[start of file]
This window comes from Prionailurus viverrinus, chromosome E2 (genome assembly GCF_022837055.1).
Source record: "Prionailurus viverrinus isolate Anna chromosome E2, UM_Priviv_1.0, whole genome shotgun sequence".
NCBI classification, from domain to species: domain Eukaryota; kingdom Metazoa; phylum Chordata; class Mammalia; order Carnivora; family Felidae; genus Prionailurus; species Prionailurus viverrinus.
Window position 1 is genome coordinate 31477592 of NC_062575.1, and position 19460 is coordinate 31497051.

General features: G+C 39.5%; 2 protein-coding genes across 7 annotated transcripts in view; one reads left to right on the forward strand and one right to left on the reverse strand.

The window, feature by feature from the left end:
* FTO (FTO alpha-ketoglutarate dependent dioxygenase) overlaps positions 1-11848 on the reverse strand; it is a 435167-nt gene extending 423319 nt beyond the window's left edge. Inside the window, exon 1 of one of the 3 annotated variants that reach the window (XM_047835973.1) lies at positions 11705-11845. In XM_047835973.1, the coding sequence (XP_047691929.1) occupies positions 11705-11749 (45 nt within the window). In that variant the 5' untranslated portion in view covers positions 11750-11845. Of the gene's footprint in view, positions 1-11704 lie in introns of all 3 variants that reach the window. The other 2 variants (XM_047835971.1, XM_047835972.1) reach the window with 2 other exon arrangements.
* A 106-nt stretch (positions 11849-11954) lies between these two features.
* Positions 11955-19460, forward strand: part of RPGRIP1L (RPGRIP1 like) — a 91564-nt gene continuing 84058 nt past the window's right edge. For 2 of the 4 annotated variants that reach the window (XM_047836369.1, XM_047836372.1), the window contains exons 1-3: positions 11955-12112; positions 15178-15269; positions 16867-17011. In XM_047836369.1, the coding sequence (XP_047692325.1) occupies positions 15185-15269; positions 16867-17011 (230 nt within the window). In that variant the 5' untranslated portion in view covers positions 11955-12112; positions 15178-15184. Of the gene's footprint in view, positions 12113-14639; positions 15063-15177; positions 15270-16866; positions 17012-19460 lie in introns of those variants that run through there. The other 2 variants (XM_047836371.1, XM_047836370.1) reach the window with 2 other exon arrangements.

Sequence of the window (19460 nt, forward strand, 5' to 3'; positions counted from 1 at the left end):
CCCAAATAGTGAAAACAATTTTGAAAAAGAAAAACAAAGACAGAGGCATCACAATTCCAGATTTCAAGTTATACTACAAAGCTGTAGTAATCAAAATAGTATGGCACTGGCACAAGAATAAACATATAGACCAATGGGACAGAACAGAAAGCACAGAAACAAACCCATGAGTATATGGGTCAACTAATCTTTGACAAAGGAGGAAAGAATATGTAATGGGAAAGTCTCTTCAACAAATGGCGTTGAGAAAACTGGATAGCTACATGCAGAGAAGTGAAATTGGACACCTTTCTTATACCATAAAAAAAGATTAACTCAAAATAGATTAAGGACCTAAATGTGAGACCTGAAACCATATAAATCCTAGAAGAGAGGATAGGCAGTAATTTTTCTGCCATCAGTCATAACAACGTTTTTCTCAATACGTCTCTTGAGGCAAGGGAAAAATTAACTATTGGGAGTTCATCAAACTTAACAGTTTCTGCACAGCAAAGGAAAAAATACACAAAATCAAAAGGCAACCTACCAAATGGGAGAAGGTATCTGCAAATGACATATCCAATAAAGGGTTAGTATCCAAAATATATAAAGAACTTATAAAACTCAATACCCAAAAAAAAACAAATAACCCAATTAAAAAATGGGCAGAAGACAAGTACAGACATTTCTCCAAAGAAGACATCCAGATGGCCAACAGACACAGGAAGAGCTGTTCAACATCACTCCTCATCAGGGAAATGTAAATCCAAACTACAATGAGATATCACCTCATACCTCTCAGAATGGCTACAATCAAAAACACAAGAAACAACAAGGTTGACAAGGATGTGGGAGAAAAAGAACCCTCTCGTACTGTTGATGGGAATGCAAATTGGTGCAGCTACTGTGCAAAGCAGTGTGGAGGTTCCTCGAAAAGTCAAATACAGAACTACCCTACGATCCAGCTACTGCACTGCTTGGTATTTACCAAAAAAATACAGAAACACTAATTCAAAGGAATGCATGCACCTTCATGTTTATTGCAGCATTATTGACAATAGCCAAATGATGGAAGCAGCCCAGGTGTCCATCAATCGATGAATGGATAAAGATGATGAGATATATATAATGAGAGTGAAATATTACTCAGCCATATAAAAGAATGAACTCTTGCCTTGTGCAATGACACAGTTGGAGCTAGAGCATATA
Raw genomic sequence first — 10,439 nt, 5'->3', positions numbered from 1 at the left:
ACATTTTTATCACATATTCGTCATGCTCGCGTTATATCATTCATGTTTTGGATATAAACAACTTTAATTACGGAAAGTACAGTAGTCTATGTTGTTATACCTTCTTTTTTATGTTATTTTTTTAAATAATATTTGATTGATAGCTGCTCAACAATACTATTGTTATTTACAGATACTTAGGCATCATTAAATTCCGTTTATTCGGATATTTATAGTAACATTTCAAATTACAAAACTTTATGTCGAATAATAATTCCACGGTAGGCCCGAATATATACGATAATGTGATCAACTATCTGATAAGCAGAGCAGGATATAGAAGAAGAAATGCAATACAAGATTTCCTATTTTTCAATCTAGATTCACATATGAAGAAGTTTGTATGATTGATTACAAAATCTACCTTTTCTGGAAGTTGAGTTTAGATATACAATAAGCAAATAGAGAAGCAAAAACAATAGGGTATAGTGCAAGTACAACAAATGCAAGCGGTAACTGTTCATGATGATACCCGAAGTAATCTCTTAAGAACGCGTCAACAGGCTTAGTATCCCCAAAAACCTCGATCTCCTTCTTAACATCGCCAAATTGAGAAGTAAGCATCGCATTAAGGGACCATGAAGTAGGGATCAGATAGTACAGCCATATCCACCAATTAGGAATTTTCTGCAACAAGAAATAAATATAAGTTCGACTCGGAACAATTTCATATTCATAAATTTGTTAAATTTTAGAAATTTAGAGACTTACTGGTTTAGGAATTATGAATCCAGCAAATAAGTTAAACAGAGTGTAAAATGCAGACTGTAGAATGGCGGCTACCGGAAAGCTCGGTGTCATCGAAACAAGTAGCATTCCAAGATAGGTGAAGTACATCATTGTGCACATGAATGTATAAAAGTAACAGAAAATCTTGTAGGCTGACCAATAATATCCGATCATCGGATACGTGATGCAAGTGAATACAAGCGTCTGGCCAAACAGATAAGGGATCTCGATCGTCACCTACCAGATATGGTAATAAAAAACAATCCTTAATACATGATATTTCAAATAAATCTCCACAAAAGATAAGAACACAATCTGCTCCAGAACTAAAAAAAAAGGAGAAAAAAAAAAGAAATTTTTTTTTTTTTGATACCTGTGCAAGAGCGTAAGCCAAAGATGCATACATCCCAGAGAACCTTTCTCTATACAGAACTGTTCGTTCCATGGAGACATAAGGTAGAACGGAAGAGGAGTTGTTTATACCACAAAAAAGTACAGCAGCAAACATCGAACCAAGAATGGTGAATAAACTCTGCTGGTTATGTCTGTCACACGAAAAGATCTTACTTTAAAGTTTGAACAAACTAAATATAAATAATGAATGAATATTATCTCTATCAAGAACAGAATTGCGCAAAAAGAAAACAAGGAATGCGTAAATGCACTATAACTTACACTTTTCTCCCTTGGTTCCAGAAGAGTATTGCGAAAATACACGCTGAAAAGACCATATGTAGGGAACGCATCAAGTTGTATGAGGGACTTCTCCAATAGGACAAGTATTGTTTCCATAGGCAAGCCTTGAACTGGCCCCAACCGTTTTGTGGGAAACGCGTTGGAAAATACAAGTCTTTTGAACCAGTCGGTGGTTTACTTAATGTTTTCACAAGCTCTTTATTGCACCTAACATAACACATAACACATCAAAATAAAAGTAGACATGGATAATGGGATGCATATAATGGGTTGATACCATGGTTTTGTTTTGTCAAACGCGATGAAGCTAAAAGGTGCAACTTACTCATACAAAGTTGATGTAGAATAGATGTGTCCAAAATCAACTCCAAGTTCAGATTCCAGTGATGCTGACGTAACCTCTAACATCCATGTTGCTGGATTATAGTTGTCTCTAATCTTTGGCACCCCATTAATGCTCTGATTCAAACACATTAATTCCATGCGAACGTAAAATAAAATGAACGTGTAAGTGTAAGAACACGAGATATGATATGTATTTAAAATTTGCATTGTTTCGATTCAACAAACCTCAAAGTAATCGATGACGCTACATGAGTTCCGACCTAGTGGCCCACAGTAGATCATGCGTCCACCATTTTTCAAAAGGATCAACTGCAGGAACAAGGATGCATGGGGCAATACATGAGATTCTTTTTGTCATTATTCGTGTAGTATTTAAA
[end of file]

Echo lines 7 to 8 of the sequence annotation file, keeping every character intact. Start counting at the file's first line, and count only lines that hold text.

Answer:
* FTO (FTO alpha-ketoglutarate dependent dioxygenase) overlaps positions 1-11848 on the reverse strand; it is a 435167-nt gene extending 423319 nt beyond the window's left edge. Inside the window, exon 1 of one of the 3 annotated variants that reach the window (XM_047835973.1) lies at positions 11705-11845. In XM_047835973.1, the coding sequence (XP_047691929.1) occupies positions 11705-11749 (45 nt within the window). In that variant the 5' untranslated portion in view covers positions 11750-11845. Of the gene's footprint in view, positions 1-11704 lie in introns of all 3 variants that reach the window. The other 2 variants (XM_047835971.1, XM_047835972.1) reach the window with 2 other exon arrangements.
* A 106-nt stretch (positions 11849-11954) lies between these two features.